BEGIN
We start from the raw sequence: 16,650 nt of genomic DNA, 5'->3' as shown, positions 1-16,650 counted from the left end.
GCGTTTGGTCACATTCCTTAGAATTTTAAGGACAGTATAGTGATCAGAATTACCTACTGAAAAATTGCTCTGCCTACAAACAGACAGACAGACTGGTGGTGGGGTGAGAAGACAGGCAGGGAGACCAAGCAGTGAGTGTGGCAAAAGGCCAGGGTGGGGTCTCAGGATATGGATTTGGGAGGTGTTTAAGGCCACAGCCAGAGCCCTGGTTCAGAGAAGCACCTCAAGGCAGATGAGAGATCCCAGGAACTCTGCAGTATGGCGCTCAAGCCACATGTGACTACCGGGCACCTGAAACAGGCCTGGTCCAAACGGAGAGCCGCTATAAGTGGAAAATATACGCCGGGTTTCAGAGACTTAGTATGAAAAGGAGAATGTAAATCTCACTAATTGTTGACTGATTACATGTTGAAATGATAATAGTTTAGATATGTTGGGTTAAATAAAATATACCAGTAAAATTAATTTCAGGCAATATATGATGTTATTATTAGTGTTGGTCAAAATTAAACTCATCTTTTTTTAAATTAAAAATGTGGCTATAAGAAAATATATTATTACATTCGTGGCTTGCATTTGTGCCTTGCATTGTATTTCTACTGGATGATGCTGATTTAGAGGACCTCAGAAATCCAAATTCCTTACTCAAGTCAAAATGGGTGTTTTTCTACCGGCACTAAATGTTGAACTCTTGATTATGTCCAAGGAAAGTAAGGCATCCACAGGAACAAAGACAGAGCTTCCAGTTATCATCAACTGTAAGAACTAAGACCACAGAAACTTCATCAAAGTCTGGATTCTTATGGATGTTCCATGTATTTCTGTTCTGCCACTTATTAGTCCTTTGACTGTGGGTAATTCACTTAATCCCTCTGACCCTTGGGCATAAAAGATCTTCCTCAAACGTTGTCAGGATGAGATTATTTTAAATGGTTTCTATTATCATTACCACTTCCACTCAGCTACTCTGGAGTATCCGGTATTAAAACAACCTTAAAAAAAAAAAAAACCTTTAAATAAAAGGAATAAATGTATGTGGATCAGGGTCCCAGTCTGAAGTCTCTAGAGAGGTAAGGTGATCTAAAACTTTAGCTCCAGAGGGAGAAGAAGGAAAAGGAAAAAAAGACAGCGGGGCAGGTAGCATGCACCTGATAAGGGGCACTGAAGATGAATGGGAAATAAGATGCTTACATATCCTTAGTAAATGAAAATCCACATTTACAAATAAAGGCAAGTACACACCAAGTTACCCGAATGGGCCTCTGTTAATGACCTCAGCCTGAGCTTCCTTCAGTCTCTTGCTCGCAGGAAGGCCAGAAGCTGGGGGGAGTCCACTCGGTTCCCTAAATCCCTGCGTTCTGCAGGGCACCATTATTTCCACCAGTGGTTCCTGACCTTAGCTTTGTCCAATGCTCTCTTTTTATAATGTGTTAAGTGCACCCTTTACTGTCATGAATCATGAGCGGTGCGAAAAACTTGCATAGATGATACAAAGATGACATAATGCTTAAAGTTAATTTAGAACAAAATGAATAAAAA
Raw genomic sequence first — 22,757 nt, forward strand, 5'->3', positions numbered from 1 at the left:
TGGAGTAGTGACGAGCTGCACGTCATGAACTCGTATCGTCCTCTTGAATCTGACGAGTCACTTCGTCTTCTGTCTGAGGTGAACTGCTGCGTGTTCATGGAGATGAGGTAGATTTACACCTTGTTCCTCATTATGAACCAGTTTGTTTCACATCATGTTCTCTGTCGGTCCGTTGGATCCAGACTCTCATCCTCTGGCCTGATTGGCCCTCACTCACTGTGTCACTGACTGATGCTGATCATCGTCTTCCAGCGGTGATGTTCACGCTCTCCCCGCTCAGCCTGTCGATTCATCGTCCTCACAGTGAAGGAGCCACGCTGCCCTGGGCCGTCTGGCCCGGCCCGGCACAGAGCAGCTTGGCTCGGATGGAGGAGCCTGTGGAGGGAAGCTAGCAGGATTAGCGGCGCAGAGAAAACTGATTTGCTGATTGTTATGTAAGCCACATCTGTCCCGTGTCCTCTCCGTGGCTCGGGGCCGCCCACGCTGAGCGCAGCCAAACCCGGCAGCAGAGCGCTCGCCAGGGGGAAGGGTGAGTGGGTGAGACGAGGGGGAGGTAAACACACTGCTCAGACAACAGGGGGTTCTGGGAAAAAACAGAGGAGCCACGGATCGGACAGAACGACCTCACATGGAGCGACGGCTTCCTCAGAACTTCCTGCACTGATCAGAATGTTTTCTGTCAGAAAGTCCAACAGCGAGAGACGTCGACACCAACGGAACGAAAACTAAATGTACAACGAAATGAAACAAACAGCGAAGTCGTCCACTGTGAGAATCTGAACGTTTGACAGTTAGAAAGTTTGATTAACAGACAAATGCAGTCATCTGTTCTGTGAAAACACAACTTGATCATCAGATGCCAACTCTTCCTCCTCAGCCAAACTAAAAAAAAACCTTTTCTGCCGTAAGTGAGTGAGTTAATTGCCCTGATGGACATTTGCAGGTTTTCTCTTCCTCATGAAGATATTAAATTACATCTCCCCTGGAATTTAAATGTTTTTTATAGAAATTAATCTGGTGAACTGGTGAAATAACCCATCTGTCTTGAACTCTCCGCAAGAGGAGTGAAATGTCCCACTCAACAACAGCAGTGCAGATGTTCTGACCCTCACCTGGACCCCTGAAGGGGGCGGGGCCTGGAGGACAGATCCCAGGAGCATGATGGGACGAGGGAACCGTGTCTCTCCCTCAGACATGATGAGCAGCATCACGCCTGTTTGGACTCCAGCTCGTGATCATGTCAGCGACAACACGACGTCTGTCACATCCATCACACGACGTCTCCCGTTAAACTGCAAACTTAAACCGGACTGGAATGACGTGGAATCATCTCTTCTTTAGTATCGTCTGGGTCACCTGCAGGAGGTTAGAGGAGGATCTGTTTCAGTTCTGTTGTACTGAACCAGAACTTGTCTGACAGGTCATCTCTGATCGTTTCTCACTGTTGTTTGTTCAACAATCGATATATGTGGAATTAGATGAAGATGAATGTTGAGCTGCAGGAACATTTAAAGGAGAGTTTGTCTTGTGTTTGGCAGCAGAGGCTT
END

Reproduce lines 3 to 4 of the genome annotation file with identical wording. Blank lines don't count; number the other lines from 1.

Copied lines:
Raw genomic sequence first — 22,757 nt, forward strand, 5'->3', positions numbered from 1 at the left:
TGGAGTAGTGACGAGCTGCACGTCATGAACTCGTATCGTCCTCTTGAATCTGACGAGTCACTTCGTCTTCTGTCTGAGGTGAACTGCTGCGTGTTCATGGAGATGAGGTAGATTTACACCTTGTTCCTCATTATGAACCAGTTTGTTTCACATCATGTTCTCTGTCGGTCCGTTGGATCCAGACTCTCATCCTCTGGCCTGATTGGCCCTCACTCACTGTGTCACTGACTGATGCTGATCATCGTCTTCCAGCGGTGATGTTCACGCTCTCCCCGCTCAGCCTGTCGATTCATCGTCCTCACAGTGAAGGAGCCACGCTGCCCTGGGCCGTCTGGCCCGGCCCGGCACAGAGCAGCTTGGCTCGGATGGAGGAGCCTGTGGAGGGAAGCTAGCAGGATTAGCGGCGCAGAGAAAACTGATTTGCTGATTGTTATGTAAGCCACATCTGTCCCGTGTCCTCTCCGTGGCTCGGGGCCGCCCACGCTGAGCGCAGCCAAACCCGGCAGCAGAGCGCTCGCCAGGGGGAAGGGTGAGTGGGTGAGACGAGGGGGAGGTAAACACACTGCTCAGACAACAGGGGGTTCTGGGAAAAAACAGAGGAGCCACGGATCGGACAGAACGACCTCACATGGAGCGACGGCTTCCTCAGAACTTCCTGCACTGATCAGAATGTTTTCTGTCAGAAAGTCCAACAGCGAGAGACGTCGACACCAACGGAACGAAAACTAAATGTACAACGAAATGAAACAAACAGCGAAGTCGTCCACTGTGAGAATCTGAACGTTTGACAGTTAGAAAGTTTGATTAACAGACAAATGCAGTCATCTGTTCTGTGAAAACACAACTTGATCATCAGATGCCAACTCTTCCTCCTCAGCCAAACTAAAAAAAAACCTTTTCTGCCGTAAGTGAGTGAGTTAATTGCCCTGATGGACATTTGCAGGTTTTCTCTTCCTCATGAAGATATTAAATTACATCTCCCCTGGAATTTAAATGTTTTTTATAGAAATTAATCTGGTGAACTGGTGAAATAACCCATCTGTCTTGAACTCTCCGCAAGAGGAGTGAAATGTCCCACTCAACAACAGCAGTGCAGATGTTCTGACCCTCACCTGGACCCCTGAAGGGGGCGGGGCCTGGAGGACAGATCCCAGGAGCATGATGGGACGAGGGAACCGTGTCTCTCCCTCAGACATGATGAGCAGCATCACGCCTGTTTGGACTCCAGCTCGTGATCATGTCAGCGACAACACGACGTCTGTCACATCCATCACACGACGTCTCCCGTTAAACTGCAAACTTAAACCGGACTGGAATGACGTGGAATCATCTCTTCTTTAGTATCGTCTGGGTCACCTGCAGGAGGTTAGAGGAGGATCTGTTTCAGTTCTGTTGTACTGAACCAGAACTTGTCTGACAGGTCATCTCTGATCGTTTCTCACTGTTGTTTGTTCAACAATCGATATATGTGGAATTAGATGAAGATGAATGTTGAGCTGCAGGAACATTTAAAGGAGAGTTTGTCTTGTGTTTGGCAGCAGAGGCTT